I made croquembouche this weekend!!
The May 2010 Daring Bakers’ challenge was hosted by Cat of Little Miss Cupcake. Cat challenged everyone to make a piece montée, or croquembouche, based on recipes from Peter Kump’s Baking School in Manhattan and Nick Malgieri.
And what exactly is croquembouche?? It's a giant tower of cream puffs, traditionally made for French weddings. I can almost image the conversation that took place in France all those years ago.
Jean Francois, how do you think I can create a more delicious dessert than cream puffs filled with sinfully rich pastry cream?
Well Pierre, it's simple. Just make a giant tower of cream puffs filled with sinfully rich pastry cream.
I wanted to mix up the traditional croquembouche just a bit, so I ended up using some recipes from my new cookbook Luscious Creamy Desserts (yes, same author as my Luscious Lemon Desserts book). In it she has a dessert called Paris Brest, which is a choux pastry filled with a praline flavored cream. I liked the sound of the hazelnut praline and figured that would be the perfect little something to spice my challenge up a bit.
Although making the croquembouche wasn't difficult per se, it did take quite a while to prepare and assemble the damn thing. At least half my Sunday was spent on this little tower.
First I made my pastry cream and chilled it. Then I cooked the sugar to make my hazelnut praline. Then I made the choux pastry (which didn't turn out all that well with the recipe we were given). Then I made another batch of choux pastry (from Cooks Illustrated which worked out much better). Then I crushed the hazelnut praline and mixed it in with my pastry cream. Then I whipped some cream and folded that into the pastry cream (for a super light and extra delicious filling). Then I filled the ~50 cooked (and cooled) cream puffs. Then I had to cook another batch of sugar to use as "glue" to create the tower of puffs. Then I had to assemble the tower. Then I had to try to use my leftover sugar to make spun sugar for the decorations.
Friends were already over so didn't really have time to work on a super pretty sugar topper...
it was fun playing with spun sugar though!
it was fun playing with spun sugar though!
Whew! Just typing that all wore me out. Definitely a bunch of hours start to finish. But well worth it to try out something new.
My big comments, before I get onto the recipes:
1. The recipe for pastry cream (with or without the extra whipped cream) was super easy and super delicious. Definitely a keeper.
2. The recipe for pate a choux that was given to us by the Daring Baker's challenge was pretty much a failure for me. Choux is very sensitive to the amount of liquid and when I followed the recipe exactly I think it was just too liquidy. I preferred the Cooks Illustrated recipe for a few reasons: (a) it worked and (b) it wasn't quite as eggy in taste as the first recipe. I'll include both, as the choux recipe was part of our required challenge, but I have my reservations about Choux #1.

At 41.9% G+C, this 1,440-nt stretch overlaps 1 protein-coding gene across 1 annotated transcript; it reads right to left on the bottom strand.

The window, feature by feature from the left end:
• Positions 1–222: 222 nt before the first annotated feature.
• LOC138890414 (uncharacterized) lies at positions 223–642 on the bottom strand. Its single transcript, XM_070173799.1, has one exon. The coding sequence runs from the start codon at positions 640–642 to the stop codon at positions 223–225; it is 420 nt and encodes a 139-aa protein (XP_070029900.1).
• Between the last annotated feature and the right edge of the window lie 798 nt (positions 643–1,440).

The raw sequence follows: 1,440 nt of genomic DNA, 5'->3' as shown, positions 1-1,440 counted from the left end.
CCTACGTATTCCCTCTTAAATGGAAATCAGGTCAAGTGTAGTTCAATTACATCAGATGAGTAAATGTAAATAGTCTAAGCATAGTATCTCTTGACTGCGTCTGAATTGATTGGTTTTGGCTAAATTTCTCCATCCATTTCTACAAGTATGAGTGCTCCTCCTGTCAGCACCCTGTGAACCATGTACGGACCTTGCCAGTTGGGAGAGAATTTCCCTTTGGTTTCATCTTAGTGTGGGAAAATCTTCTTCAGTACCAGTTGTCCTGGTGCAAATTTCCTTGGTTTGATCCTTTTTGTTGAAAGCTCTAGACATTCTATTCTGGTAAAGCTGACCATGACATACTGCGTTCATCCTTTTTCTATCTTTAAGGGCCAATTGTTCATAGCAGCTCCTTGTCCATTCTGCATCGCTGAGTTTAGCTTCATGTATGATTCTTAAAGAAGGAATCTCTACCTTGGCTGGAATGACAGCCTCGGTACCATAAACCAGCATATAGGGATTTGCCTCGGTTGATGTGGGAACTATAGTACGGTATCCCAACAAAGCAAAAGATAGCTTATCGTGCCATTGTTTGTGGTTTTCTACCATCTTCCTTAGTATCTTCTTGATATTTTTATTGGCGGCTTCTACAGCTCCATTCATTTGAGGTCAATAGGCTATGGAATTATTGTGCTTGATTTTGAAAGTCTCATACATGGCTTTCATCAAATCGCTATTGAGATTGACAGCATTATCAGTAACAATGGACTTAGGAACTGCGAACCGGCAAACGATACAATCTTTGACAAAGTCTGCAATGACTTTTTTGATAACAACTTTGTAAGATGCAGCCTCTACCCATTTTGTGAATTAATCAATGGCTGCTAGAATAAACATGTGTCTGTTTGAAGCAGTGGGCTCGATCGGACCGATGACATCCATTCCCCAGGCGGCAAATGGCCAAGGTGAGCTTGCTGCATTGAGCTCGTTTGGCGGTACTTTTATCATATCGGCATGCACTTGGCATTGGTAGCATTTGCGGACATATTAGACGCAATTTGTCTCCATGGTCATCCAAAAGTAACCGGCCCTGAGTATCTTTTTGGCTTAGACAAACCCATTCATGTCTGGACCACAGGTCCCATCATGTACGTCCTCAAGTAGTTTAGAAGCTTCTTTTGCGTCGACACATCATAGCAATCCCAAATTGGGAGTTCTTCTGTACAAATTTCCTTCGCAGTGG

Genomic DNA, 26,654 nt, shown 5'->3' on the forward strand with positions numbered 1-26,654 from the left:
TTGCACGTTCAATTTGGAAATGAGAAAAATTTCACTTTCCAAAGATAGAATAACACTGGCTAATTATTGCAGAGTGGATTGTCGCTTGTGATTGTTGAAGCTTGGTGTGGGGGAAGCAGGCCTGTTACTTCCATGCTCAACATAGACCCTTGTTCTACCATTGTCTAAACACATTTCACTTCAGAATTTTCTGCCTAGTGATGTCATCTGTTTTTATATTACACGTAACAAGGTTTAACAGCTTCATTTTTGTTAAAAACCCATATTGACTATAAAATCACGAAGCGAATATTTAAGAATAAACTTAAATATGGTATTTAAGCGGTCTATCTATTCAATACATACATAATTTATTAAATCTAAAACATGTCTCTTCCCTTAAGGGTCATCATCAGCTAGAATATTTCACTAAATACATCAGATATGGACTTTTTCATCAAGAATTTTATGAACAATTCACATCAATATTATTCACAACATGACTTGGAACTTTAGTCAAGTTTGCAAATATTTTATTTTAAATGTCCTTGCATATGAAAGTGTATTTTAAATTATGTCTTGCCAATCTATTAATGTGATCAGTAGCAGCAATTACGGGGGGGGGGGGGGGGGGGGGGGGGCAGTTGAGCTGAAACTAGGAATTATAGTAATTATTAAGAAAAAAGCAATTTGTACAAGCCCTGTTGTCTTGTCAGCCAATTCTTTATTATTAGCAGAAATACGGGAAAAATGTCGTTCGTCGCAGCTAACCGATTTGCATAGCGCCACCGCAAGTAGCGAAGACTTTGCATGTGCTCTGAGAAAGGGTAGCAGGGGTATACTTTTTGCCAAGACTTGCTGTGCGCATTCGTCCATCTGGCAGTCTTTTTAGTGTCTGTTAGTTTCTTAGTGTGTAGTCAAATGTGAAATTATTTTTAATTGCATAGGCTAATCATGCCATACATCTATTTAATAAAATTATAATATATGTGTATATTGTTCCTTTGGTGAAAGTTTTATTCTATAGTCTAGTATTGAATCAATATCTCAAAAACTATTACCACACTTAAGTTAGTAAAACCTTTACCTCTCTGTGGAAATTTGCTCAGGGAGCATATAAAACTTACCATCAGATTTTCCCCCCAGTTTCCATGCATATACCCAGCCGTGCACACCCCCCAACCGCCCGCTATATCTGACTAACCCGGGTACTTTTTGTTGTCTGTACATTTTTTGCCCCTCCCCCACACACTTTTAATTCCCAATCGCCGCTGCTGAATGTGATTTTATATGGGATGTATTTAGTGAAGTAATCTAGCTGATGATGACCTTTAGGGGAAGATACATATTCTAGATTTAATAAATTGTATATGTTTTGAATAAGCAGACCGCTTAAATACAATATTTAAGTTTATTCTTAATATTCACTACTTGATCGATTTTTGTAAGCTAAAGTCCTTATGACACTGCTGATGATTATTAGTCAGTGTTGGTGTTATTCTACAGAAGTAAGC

Choux #1: in which the recipe provided the number of eggs I needed but not a volume amount (as other recipes often provide). The dough was overly wet and didn't form a nice mound when I piped them out...
.... which led to some puffs that never puffed! (And the ones that did had an odd texture to them.)
Choux #2: the Cooks Illustrated recipe. Firm and perfectly easy to pipe...
... yielded a delicious puff.
In the future I'd like to try other choux recipes for comparison, like this one from Not So Humble Pie. The recipe in and of itself is SUPER simple to make, but the proportions of the liquid : dry have to be juuuuuust right. Plus I think mine cooked up a bit too dark so I may have to mess around with the temperature too.
3. Adding the hazelnut praline was an interesting touch. It was a pain to pipe though (with the chunks of sugar that didn't completely and properly grind) but added a nice textural contrast to the soft cream filling. (Note: you MUST read NSHP's blog entry about lollipops and sugar and the science behind it all because it's the most clear and simply thorough explanation I've ever read on sugars and candy making.)
Golden sugar, golden delicious
Now THIS is a lollipop!
4. While it was fun assembling the cream puff tower, it's not the most practical for a few reasons. First, the puffs sometimes break apart when you try to remove them from the tower because the caramel binding them together is like freaking superglue. Plus, I think (personally) I'm a bit of a purist when it comes to cream puffs. Which means I prefer them either nekked or with chocolate on top (i.e. like an eclair), not necessarily coated with a crunchy, caramel-y sugar glaze. But hey- it all depends on how you like it.
And although the tower looked great from the direction I was assembling it, turns out my spatial geometry skills in creating a perfect tower from all directions was a bit off...
As Sir Mix-A-Lot would say: croquembouche got back
So you ready for the recipes?!? Clickie for all the details.
Note: For the tower I made you'll need 2 batches of choux pastry for each batch of pastry cream.
Pastry Cream, from Luscious Creamy Desserts
for the custard:
2 cups whole milk
3 large egg yolks
1/3 cup sugar
3 TBSP cornstarch
1 tsp vanilla extract
hazelnut praline, optional (see below)
1 cup heavy cream
1. Heat milk in saucepan over medium high heat until hot. Whisk together egg yolks, sugar, cornstarch and salt until blended. Slowly pour in the warm milk, whisking constantly.
2. Return mixture and cook over medium-low heat, whisking constantly, until mixture thickens and begins to bubble around the edges. Simmer, whisking for 1 minute.
3. Pour mixture through coarse strainer. Whisk in the vanilla. Cover suface directly with plastic wrap to prevent skin forming and let cool to room temp. Then refrigerate at least 2 hours, or up to one day.
This recipe yields a custard-y pastry cream (like the filling of an eclair). If you want a "lighter" pastry cream, go ahead and continue with the recipe.
4. Break praline into small pieces. Transfer to plastic bag, crush, and then transfer to a food processor and pulse until finely ground.
5. Beat heavy cream + 1 TBSP powdered sugar until stiff peaks form.
6. Remove pastry cream from the fridge and mix well. Fold the finely ground praline into the custard, then fold in the whipped cream. Fill the puffs.
Hazelnut praline, from Luscious Creamy Desserts
1/2 cup nuts
3/4 cups sugar
2 1/2 TBSP water
1/2 TBPS corn syrup
1. Preheat oven to 350 degrees.
2. Spread hazelnuts on baking sheet and toast for 15 minutes. When cool push together in single layer (after removing seed coat)